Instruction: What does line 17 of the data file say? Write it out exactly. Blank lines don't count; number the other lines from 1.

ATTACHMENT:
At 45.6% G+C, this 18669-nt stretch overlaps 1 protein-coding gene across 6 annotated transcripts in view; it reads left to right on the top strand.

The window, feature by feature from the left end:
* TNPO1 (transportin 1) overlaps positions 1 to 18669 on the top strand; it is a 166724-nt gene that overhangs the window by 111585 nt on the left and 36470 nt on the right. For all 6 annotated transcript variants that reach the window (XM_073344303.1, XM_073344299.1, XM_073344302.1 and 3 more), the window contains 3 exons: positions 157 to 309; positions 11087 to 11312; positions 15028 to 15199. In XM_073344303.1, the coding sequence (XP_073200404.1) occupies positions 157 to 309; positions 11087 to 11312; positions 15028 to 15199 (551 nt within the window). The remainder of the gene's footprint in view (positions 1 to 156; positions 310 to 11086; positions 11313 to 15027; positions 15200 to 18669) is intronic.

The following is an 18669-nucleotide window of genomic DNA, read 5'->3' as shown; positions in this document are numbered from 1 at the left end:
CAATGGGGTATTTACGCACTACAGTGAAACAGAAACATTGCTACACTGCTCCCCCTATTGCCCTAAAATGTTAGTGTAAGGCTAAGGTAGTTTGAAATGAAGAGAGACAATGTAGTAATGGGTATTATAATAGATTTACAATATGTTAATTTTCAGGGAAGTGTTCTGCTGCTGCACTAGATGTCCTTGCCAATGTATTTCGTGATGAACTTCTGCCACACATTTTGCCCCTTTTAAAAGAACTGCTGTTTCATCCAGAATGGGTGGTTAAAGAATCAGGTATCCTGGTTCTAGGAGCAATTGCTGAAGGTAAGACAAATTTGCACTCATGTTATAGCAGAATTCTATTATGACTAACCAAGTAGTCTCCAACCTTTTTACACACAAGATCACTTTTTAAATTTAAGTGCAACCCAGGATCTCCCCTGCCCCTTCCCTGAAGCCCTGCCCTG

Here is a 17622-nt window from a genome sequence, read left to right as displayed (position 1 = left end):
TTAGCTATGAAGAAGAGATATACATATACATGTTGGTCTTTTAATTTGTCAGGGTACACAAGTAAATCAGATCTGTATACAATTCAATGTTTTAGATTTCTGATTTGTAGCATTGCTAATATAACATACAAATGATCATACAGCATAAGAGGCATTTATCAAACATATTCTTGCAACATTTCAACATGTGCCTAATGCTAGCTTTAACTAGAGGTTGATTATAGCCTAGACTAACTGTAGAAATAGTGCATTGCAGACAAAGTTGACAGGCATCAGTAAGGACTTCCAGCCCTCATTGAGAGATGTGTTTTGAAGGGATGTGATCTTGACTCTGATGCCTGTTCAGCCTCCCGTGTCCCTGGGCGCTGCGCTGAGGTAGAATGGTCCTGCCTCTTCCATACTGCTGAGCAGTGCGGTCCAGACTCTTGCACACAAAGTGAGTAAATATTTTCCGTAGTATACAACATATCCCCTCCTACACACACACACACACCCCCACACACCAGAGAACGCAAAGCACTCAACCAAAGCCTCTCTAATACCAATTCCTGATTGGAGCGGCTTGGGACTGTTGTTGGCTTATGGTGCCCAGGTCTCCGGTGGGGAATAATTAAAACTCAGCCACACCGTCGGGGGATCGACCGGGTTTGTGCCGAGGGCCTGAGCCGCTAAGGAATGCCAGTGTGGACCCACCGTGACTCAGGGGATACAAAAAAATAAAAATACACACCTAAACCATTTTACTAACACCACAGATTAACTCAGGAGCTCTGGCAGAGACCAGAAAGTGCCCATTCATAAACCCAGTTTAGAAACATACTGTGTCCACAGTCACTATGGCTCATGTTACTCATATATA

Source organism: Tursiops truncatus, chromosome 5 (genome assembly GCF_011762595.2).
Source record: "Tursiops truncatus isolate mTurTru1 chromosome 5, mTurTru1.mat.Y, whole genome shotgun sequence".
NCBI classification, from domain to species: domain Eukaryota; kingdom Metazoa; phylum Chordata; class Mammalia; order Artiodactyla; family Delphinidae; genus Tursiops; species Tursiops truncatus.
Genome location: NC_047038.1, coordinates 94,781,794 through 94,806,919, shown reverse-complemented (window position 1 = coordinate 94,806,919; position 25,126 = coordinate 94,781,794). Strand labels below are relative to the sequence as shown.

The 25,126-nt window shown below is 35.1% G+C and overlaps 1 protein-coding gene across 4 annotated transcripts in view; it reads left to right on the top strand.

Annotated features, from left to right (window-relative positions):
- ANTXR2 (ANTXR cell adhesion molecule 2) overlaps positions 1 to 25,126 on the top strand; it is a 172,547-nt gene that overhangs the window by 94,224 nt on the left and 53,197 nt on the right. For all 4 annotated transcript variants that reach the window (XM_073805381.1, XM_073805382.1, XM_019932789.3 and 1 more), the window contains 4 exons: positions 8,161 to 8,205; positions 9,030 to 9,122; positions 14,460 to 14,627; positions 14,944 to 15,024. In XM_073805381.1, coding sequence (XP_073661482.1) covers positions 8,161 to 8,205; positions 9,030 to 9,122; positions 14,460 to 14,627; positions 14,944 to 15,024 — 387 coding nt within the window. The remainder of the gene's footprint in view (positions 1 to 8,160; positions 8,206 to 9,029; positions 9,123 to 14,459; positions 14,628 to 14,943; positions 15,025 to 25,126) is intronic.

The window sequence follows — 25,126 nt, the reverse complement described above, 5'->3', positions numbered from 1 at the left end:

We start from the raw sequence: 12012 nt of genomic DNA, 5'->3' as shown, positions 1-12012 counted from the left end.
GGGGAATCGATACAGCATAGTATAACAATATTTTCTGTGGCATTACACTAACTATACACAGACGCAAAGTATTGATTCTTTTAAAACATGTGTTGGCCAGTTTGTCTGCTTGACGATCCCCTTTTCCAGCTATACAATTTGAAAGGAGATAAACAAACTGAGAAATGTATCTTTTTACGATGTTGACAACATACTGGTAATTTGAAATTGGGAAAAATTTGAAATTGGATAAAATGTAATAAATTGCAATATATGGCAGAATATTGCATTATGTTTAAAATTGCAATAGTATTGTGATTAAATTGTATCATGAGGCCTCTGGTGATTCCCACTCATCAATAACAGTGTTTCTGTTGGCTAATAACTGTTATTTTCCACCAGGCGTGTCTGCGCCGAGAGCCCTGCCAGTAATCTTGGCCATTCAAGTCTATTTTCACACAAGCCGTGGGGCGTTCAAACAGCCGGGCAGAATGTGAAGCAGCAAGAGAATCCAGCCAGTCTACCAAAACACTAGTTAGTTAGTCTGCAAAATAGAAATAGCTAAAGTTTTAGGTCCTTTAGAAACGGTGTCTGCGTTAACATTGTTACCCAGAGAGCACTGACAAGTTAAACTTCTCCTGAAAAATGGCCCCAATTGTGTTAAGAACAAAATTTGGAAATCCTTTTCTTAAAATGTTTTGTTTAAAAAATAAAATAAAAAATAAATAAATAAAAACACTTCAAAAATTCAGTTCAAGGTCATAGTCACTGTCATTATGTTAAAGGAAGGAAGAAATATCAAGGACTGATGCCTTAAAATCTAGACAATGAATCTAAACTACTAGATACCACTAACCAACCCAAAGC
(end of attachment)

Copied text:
GGGGAATCGATACAGCATAGTATAACAATATTTTCTGTGGCATTACACTAACTATACACAGACGCAAAGTATTGATTCTTTTAAAACATGTGTTGGCCAGTTTGTCTGCTTGACGATCCCCTTTTCCAGCTATACAATTTGAAAGGAGATAAACAAACTGAGAAATGTATCTTTTTACGATGTTGACAACATACTGGTAATTTGAAATTGGGAAAAATTTGAAATTGGATAAAATGTAATAAATTGCAATATATGGCAGAATATTGCATTATGTTTAAAATTGCAATAGTATTGTGATTAAATTGTATCATGAGGCCTCTGGTGATTCCCACTCATCAATAACAGTGTTTCTGTTGGCTAATAACTGTTATTTTCCACCAGGCGTGTCTGCGCCGAGAGCCCTGCCAGTAATCTTGGCCATTCAAGTCTATTTTCACACAAGCCGTGGGGCGTTCAAACAGCCGGGCAGAATGTGAAGCAGCAAGAGAATCCAGCCAGTCTACCAAAACACTAGTTAGTTAGTCTGCAAAATAGAAATAGCTAAAGTTTTAGGTCCTTTAGAAACGGTGTCTGCGTTAACATTGTTACCCAGAGAGCACTGACAAGTTAAACTTCTCCTGAAAAATGGCCCCAATTGTGTTAAGAACAAAATTTGGAAATCCTTTTCTTAAAATGTTTTGTTTAAAAAATAAAATAAAAAATAAATAAATAAAAACACTTCAAAAATTCAGTTCAAGGTCATAGTCACTGTCATTATGTTAAAGGAAGGAAGAAATATCAAGGACTGATGCCTTAAAATCTAGACAATGAATCTAAACTACTAGATACCACTAACCAACCCAAAGC